Attenuation of Pathogenic Immune Responses during Infection with Human and Simian Immunodeficiency Virus HIV-SIV by the Tetracycline Derivative MinocyclineReportar como inadecuado




Attenuation of Pathogenic Immune Responses during Infection with Human and Simian Immunodeficiency Virus HIV-SIV by the Tetracycline Derivative Minocycline - Descarga este documento en PDF. Documentación en PDF para descargar gratis. Disponible también para leer online.

HIV immune pathogenesis is postulated to involve two major mechanisms: 1 chronic innate immune responses that drive T cell activation and apoptosis and 2 induction of immune regulators that suppress T cell function and proliferation. Both arms are elevated chronically in lymphoid tissues of non-natural hosts, which ultimately develop AIDS. However, these mechanisms are not elevated chronically in natural hosts of SIV infection that avert immune pathogenesis despite similarly high viral loads. In this study we investigated whether minocycline could modulate these pathogenic antiviral responses in non-natural hosts of HIV and SIV. We found that minocycline attenuated in vitro induction of type I interferon IFN and the IFN-stimulated genes indoleamine 2,3-dioxygenase IDO1 and TNF-related apoptosis inducing ligand TRAIL in human plasmacytoid dendritic cells and PBMCs exposed to aldrithiol-2 inactivated HIV or infectious influenza virus. Activation-induced TRAIL and expression of cytotoxic T-lymphocyte antigen 4 CTLA-4 in isolated CD4+ T cells were also reduced by minocycline. Translation of these in vitro findings to in vivo effects, however, were mixed as minocycline significantly reduced markers of activation and activation-induced cell death CD25, Fas, caspase-3 but did not affect expression of IFNβ or the IFN-stimulated genes IDO1, FasL, or Mx in the spleens of chronically SIV-infected pigtailed macaques. TRAIL expression, reflecting the mixed effects of minocycline on activation and type I IFN stimuli, was reduced by half, but this change was not significant. These results show that minocycline administered after infection may protect against aspects of activation-induced cell death during HIV-SIV immune disease, but that in vitro effects of minocycline on type I IFN responses are not recapitulated in a rapid progressor model in vivo.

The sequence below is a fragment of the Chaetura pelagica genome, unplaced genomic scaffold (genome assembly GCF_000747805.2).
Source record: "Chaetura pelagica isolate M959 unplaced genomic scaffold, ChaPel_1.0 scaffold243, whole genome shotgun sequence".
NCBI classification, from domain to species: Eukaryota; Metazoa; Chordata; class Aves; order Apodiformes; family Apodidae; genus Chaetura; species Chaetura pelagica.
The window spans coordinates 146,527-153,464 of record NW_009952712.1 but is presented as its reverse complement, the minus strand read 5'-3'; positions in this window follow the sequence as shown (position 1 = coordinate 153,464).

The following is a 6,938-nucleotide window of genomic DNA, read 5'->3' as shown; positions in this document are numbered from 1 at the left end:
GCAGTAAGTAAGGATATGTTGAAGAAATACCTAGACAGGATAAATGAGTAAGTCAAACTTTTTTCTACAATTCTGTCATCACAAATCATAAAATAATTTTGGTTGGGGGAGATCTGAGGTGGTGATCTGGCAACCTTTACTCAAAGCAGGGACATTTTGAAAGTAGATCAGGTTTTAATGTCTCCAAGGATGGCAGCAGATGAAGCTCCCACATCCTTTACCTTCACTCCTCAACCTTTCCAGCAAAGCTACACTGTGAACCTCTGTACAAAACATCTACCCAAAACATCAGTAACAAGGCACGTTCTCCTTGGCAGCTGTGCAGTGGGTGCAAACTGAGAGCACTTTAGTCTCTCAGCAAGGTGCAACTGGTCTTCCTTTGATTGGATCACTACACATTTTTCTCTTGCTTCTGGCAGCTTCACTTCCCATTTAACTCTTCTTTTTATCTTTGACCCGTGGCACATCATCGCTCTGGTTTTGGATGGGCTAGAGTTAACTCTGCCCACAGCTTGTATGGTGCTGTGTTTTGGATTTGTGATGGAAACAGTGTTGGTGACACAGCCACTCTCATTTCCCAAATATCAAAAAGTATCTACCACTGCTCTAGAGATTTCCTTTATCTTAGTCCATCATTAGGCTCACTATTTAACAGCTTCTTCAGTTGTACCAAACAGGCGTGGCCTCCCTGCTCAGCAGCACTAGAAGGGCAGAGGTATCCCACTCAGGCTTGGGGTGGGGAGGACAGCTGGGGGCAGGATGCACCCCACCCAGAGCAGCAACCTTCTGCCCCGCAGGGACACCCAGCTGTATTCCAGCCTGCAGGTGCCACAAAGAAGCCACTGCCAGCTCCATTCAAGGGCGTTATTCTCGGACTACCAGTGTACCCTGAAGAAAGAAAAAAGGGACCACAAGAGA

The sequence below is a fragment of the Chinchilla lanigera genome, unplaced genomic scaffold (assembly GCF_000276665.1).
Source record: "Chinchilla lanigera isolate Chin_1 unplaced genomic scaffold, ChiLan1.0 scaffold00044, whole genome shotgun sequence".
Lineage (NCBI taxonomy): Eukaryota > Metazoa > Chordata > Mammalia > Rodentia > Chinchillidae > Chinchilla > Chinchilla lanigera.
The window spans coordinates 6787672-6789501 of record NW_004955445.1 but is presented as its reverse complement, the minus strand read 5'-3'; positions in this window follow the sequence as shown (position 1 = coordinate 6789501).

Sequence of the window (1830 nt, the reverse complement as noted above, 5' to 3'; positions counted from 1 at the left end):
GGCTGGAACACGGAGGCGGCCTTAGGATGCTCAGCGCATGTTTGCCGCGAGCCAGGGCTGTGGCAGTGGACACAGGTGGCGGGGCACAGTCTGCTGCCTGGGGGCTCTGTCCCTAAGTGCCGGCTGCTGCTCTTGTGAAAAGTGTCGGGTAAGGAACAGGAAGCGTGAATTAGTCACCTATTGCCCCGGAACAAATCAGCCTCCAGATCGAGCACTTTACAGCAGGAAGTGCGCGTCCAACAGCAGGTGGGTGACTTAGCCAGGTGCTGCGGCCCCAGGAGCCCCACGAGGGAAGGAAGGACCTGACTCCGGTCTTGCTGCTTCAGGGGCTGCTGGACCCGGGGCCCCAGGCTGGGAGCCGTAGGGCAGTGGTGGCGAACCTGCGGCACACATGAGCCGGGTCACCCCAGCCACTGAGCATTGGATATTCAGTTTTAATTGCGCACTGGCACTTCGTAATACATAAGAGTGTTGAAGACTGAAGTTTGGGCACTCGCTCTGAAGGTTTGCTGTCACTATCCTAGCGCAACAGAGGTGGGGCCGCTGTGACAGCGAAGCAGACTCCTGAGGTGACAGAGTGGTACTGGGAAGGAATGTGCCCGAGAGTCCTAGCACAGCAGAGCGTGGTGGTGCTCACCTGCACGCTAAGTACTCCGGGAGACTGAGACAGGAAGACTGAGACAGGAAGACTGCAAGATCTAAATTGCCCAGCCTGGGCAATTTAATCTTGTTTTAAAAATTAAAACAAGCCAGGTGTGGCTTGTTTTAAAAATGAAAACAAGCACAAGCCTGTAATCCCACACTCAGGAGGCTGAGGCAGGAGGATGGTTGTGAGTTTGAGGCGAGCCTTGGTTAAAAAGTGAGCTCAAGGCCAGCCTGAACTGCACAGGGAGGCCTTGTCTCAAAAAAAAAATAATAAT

Autor: Julia L. Drewes, Gregory L. Szeto, Elizabeth L. Engle, Zhaohao Liao, Gene M. Shearer, M. Christine Zink , David R. Graham

Fuente: http://plos.srce.hr/



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